Rohingya, Yemeni and Syrian refugees plead for help in Sudan

NEWS DESK

As evacuation flights in Sudan continue to take foreign diplomats and citizens back to their countries or to safety in third countries, many people, refugees included, are being left behind to fend for themselves, Al Jazeera reports.

Fighting continued to rattle various cities across Sudan despite an American and African push to extend a shaky truce between the Sudanese army and the paramilitary Rapid Support Forces (RSF) group.

The conflict between the two warring sides has so far left hundreds of people dead, closed down more than 60 percent of hospitals, and led to the displacement of thousands of people, according to various United Nations agencies.

Many Sudanese have fled to neighbouring Egypt or have been internally displaced. Vulnerable refugees who had sought safety in Sudan are now desperately looking to leave the country.

Videos circulating on social media platforms show Rohingya refugees as well as Yemenis and Syrians who are stuck in Sudan with no clear method of evacuation. One Rohingya family is seen appealing for help, with the father of a family – with two young children and a wife – saying that the “situation is very bad”.

“We are fearful. We need a safe zone because here the situation is very bad, very heavy fighting,” says the man, who was not identified. He is seen carrying a placard that reads: “Please help us.”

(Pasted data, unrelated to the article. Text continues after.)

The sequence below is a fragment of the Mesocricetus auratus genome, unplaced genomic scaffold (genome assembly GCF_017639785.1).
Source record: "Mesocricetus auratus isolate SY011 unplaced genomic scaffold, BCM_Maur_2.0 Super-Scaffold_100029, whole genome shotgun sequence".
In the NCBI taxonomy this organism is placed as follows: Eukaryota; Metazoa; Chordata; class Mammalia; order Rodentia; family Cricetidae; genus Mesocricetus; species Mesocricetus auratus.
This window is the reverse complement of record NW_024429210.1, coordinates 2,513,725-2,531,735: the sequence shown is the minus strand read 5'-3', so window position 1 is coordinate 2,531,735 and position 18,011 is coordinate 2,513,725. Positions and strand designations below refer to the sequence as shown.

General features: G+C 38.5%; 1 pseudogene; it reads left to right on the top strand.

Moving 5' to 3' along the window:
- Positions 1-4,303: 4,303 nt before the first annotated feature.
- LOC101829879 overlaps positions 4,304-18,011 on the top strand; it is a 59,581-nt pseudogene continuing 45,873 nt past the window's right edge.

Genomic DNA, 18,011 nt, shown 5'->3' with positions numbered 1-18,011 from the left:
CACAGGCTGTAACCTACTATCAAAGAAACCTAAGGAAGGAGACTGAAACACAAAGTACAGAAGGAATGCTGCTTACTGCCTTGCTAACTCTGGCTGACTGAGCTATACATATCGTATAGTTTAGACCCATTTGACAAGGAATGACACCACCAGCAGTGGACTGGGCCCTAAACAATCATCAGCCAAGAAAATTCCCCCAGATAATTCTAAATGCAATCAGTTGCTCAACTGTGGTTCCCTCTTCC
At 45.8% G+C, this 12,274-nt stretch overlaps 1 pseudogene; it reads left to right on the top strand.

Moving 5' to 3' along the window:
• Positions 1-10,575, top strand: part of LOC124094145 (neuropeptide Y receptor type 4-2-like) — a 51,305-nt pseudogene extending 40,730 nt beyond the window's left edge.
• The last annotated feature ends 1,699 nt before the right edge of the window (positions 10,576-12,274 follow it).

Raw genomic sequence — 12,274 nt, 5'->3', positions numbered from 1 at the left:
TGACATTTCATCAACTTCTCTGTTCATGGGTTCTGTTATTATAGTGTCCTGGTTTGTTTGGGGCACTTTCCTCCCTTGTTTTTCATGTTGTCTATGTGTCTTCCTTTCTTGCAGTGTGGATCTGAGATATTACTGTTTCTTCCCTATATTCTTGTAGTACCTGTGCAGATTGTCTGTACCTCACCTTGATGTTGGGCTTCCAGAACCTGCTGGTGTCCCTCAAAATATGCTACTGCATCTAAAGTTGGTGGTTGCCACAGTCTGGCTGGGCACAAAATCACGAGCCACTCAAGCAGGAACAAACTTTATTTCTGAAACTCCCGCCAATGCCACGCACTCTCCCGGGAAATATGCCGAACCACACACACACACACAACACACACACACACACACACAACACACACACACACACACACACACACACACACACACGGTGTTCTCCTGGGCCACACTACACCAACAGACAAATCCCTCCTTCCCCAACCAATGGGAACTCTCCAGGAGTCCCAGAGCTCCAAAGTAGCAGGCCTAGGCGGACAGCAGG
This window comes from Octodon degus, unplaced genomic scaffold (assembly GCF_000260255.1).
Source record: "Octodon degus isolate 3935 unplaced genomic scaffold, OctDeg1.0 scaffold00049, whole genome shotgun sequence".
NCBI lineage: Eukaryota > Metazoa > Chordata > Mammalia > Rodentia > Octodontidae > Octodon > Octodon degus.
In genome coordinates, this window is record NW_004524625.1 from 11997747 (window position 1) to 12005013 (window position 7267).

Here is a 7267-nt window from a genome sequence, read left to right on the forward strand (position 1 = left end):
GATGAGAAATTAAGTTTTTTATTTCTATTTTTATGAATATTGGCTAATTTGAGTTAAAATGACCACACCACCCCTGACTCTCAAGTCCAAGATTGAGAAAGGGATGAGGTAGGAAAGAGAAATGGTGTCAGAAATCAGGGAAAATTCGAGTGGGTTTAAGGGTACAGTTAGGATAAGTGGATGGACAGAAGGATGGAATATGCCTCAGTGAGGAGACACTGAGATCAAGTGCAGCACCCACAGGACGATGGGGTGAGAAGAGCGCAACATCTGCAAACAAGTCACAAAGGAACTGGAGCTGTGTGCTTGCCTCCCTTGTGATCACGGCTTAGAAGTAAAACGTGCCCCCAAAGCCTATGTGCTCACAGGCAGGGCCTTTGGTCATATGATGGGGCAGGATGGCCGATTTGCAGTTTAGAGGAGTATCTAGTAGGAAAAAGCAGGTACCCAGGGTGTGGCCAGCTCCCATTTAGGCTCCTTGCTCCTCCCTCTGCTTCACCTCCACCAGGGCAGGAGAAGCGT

After fleeing persecution at the hands of the military in Myanmar, Rohingya refugees find themselves in the midst of another conflict, with no state or body taking charge of evacuating them to safety.

The Rohingya are a mostly Muslim ethnic group who have lived in Buddhist-majority Myanmar for centuries. They have been denied citizenship in Myanmar since 1982, which has effectively rendered them stateless. Since the late 1970s, nearly one million Rohingya have fled Myanmar due to widespread persecution.

Students from Yemen are also stuck in Sudan, as their country remains embroiled in crises. A video on social media shows several students who say that the government has not provided any help.

“We, the Yemeni community in Khartoum, are appealing for help,” says one of the students stuck in the Sudanese capital. “We, the students, are calling for help after living under constant bombings, warplane shelling and the sounds of bombardments”.

The student said his group had asked for help from their government in Yemen, “but to no avail”.

In Yemen, negotiations are currently continuing between Saudi Arabia and the Houthis to find a deal to end the conflict there, which began in 2014.

Another video reportedly shows a group of Syrians who have been stuck for days without an official response to their calls for help.

A man, who was not identified, is heard saying that the numbers of Syrians who had gathered with him was increasing by the hour. “We are waiting for the Saudi consul to arrive to help us with the evacuation,” he says.

Saudi Arabia was one of the first countries to announce evacuations of its stranded citizens from Sudan, as well as “several nationals of brotherly and friendly countries”, according to the Saudi foreign ministry.

The conflict in Syria began 12 years ago, when protesters took to the streets to demonstrate against the country’s government and President Bashar al-Assad.

The protests quickly took on a revolutionary nature, demanding the “fall of the regime”, but, after a brutal crackdown by the government, the uprising transformed into a war, dragging in several outside powers, displacing millions and killing hundreds of thousands.

Syria’s economy has deteriorated, with 90 percent of the population now living below the poverty line, according to the World Food Programme.

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